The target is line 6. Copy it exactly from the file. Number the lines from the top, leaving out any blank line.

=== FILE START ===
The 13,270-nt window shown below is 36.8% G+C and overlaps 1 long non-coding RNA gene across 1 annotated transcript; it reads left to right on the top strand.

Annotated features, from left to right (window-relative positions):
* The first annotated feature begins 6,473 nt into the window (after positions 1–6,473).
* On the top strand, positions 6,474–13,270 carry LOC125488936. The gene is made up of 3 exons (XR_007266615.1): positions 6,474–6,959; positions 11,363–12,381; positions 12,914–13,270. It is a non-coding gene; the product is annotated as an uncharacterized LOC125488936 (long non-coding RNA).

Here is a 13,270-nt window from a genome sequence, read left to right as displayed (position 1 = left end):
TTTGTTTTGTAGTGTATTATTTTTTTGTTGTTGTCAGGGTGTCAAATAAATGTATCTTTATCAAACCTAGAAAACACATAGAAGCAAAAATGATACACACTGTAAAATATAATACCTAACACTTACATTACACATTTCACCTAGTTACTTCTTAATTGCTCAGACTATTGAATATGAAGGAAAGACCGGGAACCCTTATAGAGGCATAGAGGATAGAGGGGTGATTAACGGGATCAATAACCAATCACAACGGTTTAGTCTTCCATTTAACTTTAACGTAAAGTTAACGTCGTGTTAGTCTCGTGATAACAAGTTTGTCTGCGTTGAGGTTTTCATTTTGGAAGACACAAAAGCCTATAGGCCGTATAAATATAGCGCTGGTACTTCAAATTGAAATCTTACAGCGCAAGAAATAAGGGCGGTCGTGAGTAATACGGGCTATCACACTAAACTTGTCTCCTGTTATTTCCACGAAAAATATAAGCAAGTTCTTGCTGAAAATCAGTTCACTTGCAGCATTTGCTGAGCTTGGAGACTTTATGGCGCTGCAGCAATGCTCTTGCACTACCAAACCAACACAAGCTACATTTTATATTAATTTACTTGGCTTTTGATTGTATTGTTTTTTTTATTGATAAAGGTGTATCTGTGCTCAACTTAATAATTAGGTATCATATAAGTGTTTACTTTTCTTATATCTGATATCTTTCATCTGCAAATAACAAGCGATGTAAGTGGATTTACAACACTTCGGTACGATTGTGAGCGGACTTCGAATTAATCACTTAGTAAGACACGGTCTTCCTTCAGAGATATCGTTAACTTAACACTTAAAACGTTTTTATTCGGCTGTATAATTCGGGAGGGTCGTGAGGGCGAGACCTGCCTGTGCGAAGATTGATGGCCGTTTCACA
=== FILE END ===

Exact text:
TTTGTTTTGTAGTGTATTATTTTTTTGTTGTTGTCAGGGTGTCAAATAAATGTATCTTTATCAAACCTAGAAAACACATAGAAGCAAAAATGATACACACTGTAAAATATAATACCTAACACTTACATTACACATTTCACCTAGTTACTTCTTAATTGCTCAGACTATTGAATATGAAGGAAAGACCGGGAACCCTTATAGAGGCATAGAGGATAGAGGGGTGATTAACGGGATCAATAACCAATCACAACGGTTTAGTCTTCCATTTAACTTTAACGTAAAGTTAACGTCGTGTTAGTCTCGTGATAACAAGTTTGTCTGCGTTGAGGTTTTCATTTTGGAAGACACAAAAGCCTATAGGCCGTATAAATATAGCGCTGGTACTTCAAATTGAAATCTTACAGCGCAAGAAATAAGGGCGGTCGTGAGTAATACGGGCTATCACACTAAACTTGTCTCCTGTTATTTCCACGAAAAATATAAGCAAGTTCTTGCTGAAAATCAGTTCACTTGCAGCATTTGCTGAGCTTGGAGACTTTATGGCGCTGCAGCAATGCTCTTGCACTACCAAACCAACACAAGCTACATTTTATATTAATTTACTTGGCTTTTGATTGTATTGTTTTTTTTATTGATAAAGGTGTATCTGTGCTCAACTTAATAATTAGGTATCATATAAGTGTTTACTTTTCTTATATCTGATATCTTTCATCTGCAAATAACAAGCGATGTAAGTGGATTTACAACACTTCGGTACGATTGTGAGCGGACTTCGAATTAATCACTTAGTAAGACACGGTCTTCCTTCAGAGATATCGTTAACTTAACACTTAAAACGTTTTTATTCGGCTGTATAATTCGGGAGGGTCGTGAGGGCGAGACCTGCCTGTGCGAAGATTGATGGCCGTTTCACA